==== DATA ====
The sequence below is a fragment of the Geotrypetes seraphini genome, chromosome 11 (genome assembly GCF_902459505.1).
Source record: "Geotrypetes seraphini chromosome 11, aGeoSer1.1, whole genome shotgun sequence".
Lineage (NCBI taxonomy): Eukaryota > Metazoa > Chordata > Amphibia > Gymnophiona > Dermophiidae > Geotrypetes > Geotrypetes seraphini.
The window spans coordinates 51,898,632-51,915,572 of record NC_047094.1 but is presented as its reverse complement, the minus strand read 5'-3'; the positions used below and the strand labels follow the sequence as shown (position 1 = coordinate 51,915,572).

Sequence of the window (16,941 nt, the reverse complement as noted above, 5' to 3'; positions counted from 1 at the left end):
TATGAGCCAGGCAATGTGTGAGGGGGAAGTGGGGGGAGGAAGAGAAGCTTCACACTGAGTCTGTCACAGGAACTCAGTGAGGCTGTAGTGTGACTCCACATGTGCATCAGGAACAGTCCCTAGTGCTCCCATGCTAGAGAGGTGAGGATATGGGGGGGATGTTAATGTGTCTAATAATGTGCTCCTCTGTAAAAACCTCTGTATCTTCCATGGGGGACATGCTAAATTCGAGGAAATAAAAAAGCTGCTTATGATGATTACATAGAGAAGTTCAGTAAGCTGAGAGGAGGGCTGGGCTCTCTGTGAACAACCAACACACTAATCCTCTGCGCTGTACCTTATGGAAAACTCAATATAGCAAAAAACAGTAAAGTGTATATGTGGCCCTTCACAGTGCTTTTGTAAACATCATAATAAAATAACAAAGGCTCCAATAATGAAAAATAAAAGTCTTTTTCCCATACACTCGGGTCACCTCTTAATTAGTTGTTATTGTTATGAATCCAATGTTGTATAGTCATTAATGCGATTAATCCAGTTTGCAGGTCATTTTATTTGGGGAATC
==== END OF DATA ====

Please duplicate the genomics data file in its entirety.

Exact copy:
The sequence below is a fragment of the Geotrypetes seraphini genome, chromosome 11 (genome assembly GCF_902459505.1).
Source record: "Geotrypetes seraphini chromosome 11, aGeoSer1.1, whole genome shotgun sequence".
Lineage (NCBI taxonomy): Eukaryota > Metazoa > Chordata > Amphibia > Gymnophiona > Dermophiidae > Geotrypetes > Geotrypetes seraphini.
The window spans coordinates 51,898,632-51,915,572 of record NC_047094.1 but is presented as its reverse complement, the minus strand read 5'-3'; the positions used below and the strand labels follow the sequence as shown (position 1 = coordinate 51,915,572).

Sequence of the window (16,941 nt, the reverse complement as noted above, 5' to 3'; positions counted from 1 at the left end):
TATGAGCCAGGCAATGTGTGAGGGGGAAGTGGGGGGAGGAAGAGAAGCTTCACACTGAGTCTGTCACAGGAACTCAGTGAGGCTGTAGTGTGACTCCACATGTGCATCAGGAACAGTCCCTAGTGCTCCCATGCTAGAGAGGTGAGGATATGGGGGGGATGTTAATGTGTCTAATAATGTGCTCCTCTGTAAAAACCTCTGTATCTTCCATGGGGGACATGCTAAATTCGAGGAAATAAAAAAGCTGCTTATGATGATTACATAGAGAAGTTCAGTAAGCTGAGAGGAGGGCTGGGCTCTCTGTGAACAACCAACACACTAATCCTCTGCGCTGTACCTTATGGAAAACTCAATATAGCAAAAAACAGTAAAGTGTATATGTGGCCCTTCACAGTGCTTTTGTAAACATCATAATAAAATAACAAAGGCTCCAATAATGAAAAATAAAAGTCTTTTTCCCATACACTCGGGTCACCTCTTAATTAGTTGTTATTGTTATGAATCCAATGTTGTATAGTCATTAATGCGATTAATCCAGTTTGCAGGTCATTTTATTTGGGGAATC